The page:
Every year, preventable diseases strike thousands of people in the U.S., including international students. National Immunization Awareness Month is a campaign held each August to highlight the importance of vaccinations and how they can prevent certain, often highly contagious diseases.
For international students, receiving certain immunizations should be an utmost priority. Viruses and bacteria exist in almost all environments, and some of them are extremely contagious and travel quickly. Having the proper vaccination before a college term begins can prevent or significantly reduce the effects of serious illness.
College students who live and socialize in dorms, cafeterias, and large classrooms are at high risk of certain contagious viruses and bacterial agents. Each state and college will have different entry requirements that serve as minimum immunization standards. As a student, you’ll need to have your immunization records checked to see if you’ll need additional vaccines before school begins. The Centers for Disease Control and Prevention (CDC) recommend the following three vaccines for traditional-aged college students.
Outbreaks of meningitis, a severe, life-threatening bacterial infection, have occurred on campuses throughout the country. Meningitis causes acute inflammation and swelling around the brain and spinal cord triggering symptoms such as headaches, fever, seizures, sensitivity to light, and stiff necks. The disease releases toxins in the blood that reduces the flow of oxygen to major organs and limbs.
According to the CDC, between January 2013 to May 2018, 10 university outbreaks occurred in seven states resulting in 39 cases with two deaths. All of these cases were a result of unvaccinated students, except for one who, tragically, received the vaccination only a few days before being infected.
A Meningitis vaccine covers different strains of the disease. Because of the increased infection risk on campus, many colleges require proof of vaccination, and many states have mandated the immunization. The Immunization Action Coalition provides state-specific information.
Tdap and Td vaccine booster
Tdap protects against pertussis (commonly known as whooping cough), tetanus and diphtheria. Many children routinely receive one dose of the Tdap vaccine around age 11 or 12; however, if not administered previously, college-bound international students should receive the vaccine. A Td vaccine booster is recommended every 10 years to offer continued protection against tetanus and diphtheria.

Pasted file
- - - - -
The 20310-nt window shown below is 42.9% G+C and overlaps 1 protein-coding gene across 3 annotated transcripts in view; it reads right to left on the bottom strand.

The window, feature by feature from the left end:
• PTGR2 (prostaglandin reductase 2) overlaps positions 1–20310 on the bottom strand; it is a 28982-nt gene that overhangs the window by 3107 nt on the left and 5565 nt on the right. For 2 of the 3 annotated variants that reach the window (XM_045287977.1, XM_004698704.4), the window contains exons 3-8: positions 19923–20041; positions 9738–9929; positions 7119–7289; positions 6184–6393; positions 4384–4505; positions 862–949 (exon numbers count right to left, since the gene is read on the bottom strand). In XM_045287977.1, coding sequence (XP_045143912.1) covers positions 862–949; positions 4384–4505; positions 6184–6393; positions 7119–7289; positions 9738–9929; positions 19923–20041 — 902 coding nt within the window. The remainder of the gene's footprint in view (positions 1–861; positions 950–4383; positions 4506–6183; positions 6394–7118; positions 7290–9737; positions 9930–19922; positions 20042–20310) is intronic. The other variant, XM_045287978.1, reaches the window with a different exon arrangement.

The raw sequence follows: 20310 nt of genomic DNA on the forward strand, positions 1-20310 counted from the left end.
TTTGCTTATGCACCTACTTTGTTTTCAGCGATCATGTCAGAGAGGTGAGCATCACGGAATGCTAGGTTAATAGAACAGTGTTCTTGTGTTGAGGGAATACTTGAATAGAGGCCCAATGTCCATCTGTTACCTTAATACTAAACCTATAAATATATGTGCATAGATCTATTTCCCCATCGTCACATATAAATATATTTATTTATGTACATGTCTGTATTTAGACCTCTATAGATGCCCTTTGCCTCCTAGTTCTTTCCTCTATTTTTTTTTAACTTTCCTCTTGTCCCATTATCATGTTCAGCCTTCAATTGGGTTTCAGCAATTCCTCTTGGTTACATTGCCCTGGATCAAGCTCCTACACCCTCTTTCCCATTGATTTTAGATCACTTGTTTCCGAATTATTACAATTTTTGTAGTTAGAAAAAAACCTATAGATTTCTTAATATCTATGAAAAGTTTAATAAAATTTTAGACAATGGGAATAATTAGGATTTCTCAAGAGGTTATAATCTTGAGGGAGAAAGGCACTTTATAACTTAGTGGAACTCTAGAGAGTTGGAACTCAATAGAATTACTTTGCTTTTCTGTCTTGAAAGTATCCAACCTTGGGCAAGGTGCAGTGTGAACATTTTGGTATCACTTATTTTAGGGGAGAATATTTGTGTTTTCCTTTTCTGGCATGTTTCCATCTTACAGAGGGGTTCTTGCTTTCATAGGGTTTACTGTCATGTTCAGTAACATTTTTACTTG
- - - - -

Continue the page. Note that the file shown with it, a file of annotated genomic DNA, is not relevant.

Influenza, or the flu, can cause a normally healthy international college student to be stricken with high fever, headaches, muscle aches, and coughing. You can contract the flu any time but, in the United States, the highest occurrences happen during “flu season,” which begins in the fall and ends at the start of spring. Catching the flu may affect students academically forcing them to miss extended class time.
The seasonal flu vaccine, which usually becomes available each year in September, can protect students from catching the flu, or may result in a milder case. College students should be able to get the vaccine in the campus health center or at a local pharmacy.
As an international student, immunization awareness is the first step of protecting yourself from a very unwelcomed ailment. National Immunization Awareness Month is the perfect time to ask which vaccinations you need to receive.
The most important thing for all students, including internationals, is to be protected as much as possible against illnesses that have vaccinations. Academic success is much easier if you are in good health! Every state and every school are different. Check with your student health center or international office to see what your school’s requirements are. LewerMark covers a number of immunizations for our schools that offer a wellness benefit.